Title: Re: chaincountdown - blockchain aware countdown timer with image server
Post by: altsheets on January 06, 2016, 03:34:41 pm
version update

v13.5: Block times revisited
  • new blocktime measurements for HZ and NXT,
    see github config.py (https://github.com/altsheets/chaincountdown/blob/master/config.py#L24) and /tools folder (https://github.com/altsheets/chaincountdown/tree/master/tools)
  • NXT block 621,000 = hard fork
    • NXT example pic (at the top of the server page (http://altsheets.ddns.net:8888/)) changed
    • post in nxtforum ... nrs-v1-7-4 (https://nxtforum.org/nrs-releases/nrs-v1-7-4/msg205165/#msg205165)
      - suggestion to use these pics to alert people
  • updated donations, history, links to my other projects
    (bottom of example server page (http://altsheets.ddns.net:8888/#giveback))

ChainCountDown (CCD) image server:
thread nxtforum (https://nxtforum.org/nxt-projects/chaincountdown-blockchain-aware-countdown-timer-with-image-server/)
thread bitcointalk (https://bitcointalk.org/index.php?topic=1147294.0)
github (https://github.com/altsheets/chaincountdown) - shorturl 2020.fm/ccd (http://2020.fm/ccd)
live server (http://altsheets.ddns.net:8888/)


If you like this, show it:   NXT-CMKU-ZQYK-V6CD-9UHF4   - thanks.

Live rendered example image:

http://altsheets.ddns.net:8888/nxt/621000.png?heading=Upgrade%20your%20NXT&hea.... (http://altsheets.ddns.net:8888/nxt/621000.png?heading=Upgrade%20your%20NXT&headingfontsize=40&color=ffffff&bgcolor=476C8E)

Please retweet this:

(http://i.imgur.com/IQT1U0y.png) (https://twitter.com/altsheets/status/684768780451471360)

Title: Re: chaincountdown - blockchain aware countdown timer with image server
Post by: altsheets on January 23, 2016, 11:18:31 pm
EDITED heavily, to avoid repetition below. See this post (https://nxtforum.org/index.php?topic=9735.msg207212#msg207212) for the continuation of this.

chaincountdown v18
Motivation, why all this --> A user had complained that my image server 'ChainCountDown (http://altsheets.ddns.net:8888/)' was broken ... but it actually was jxnt.org which was down - which is the server I had been using for API queries (of 'getBlockchainStatus' --> blockNumber). New solution: Whenever an API lookup is failing, the next server is asked. Only if all nodes are failing, my server is in trouble. But now server names are hardcoded in config.py - so I wanted to select servers which may last a while. Choosing by looking at their domain names.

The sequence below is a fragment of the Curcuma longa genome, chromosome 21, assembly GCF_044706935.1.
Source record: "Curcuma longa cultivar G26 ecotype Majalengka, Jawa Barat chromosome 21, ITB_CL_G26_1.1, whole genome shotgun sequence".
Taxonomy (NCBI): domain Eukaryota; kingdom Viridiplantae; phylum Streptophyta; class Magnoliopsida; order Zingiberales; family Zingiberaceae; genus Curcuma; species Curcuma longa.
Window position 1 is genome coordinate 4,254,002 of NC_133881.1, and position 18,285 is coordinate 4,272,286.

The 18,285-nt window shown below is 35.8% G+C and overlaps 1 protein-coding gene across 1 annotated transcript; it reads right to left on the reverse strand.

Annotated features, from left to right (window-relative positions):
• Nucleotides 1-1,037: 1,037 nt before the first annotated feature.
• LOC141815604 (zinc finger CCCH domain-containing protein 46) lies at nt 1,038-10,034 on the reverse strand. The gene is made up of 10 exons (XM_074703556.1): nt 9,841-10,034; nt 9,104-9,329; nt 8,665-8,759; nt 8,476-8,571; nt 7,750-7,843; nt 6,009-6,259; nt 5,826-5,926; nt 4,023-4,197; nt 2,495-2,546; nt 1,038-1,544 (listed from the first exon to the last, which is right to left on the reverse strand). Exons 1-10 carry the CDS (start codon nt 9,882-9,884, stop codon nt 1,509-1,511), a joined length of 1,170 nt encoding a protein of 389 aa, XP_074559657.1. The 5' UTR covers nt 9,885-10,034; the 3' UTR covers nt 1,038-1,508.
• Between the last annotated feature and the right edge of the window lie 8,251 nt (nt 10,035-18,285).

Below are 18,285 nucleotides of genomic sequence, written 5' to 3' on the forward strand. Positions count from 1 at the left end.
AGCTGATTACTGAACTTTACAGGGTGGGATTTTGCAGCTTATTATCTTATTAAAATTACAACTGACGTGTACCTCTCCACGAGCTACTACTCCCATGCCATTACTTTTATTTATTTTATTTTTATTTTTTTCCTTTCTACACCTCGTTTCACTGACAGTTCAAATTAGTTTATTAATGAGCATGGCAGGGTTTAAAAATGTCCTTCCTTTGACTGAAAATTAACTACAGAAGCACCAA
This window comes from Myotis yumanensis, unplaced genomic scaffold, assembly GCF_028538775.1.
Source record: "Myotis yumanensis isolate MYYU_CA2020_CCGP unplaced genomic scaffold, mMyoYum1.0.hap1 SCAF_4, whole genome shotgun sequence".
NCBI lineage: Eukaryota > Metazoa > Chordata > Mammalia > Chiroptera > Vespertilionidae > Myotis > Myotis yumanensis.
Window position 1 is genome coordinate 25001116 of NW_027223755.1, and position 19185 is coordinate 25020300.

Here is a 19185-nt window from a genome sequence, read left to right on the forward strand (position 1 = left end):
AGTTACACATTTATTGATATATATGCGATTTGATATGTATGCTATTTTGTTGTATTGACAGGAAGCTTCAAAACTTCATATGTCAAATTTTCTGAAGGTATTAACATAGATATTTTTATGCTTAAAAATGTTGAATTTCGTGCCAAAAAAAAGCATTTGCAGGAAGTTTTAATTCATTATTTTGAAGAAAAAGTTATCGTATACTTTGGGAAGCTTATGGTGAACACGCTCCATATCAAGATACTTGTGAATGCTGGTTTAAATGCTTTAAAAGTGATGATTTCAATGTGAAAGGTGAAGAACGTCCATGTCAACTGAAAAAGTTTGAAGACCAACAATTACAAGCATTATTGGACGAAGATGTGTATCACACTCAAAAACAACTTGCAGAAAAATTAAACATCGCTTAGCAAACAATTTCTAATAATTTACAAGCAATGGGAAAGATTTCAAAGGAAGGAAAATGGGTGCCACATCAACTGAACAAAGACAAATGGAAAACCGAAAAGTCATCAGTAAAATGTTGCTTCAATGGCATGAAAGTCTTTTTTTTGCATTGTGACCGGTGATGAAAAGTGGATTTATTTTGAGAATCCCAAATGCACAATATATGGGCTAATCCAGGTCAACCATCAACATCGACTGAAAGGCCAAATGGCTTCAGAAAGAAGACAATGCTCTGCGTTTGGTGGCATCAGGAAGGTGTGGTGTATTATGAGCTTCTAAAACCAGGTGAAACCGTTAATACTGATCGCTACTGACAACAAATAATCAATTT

Domain lookup for NXT nodes and HZ nodes
PeerExplorer for HZ - updated!

Code: [Select]
mkdir -p testing; cd testing; rm peerMagic.py* -f
apt-get -y install wget python
wget https://raw.githubusercontent.com/altsheets/chaincountdown/master/tools/peerMagic.py
python peerMagic.py
Or on Windows: install Python 2.7 (https://www.python.org/downloads/), then download (https://raw.githubusercontent.com/altsheets/chaincountdown/master/tools/peerMagic.py) & doubleclick peerMagic.py

You can
* study the source code (https://github.com/altsheets/chaincountdown/blob/master/tools/peerMagic.py)
* look at the NXT results (https://github.com/altsheets/chaincountdown/blob/master/tools/peerMagic_NXT.txt)
* and the -really interesting- HZ results (https://github.com/altsheets/chaincountdown/blob/master/tools/peerMagic_HZ.txt),
* and see the network analysis results below.



... I could use www.peerexplorer.com results, so the main work was a multi-threaded DNS lookup.

Plus meaningful sorting mechanisms:
* The domain names are sorted back to front, with TLD as the most significant split part.
* The IP addresses are in increasing order, with most significant the left-most byte.

For 30 of the 46 IPs with open nxt API ... I got domain names: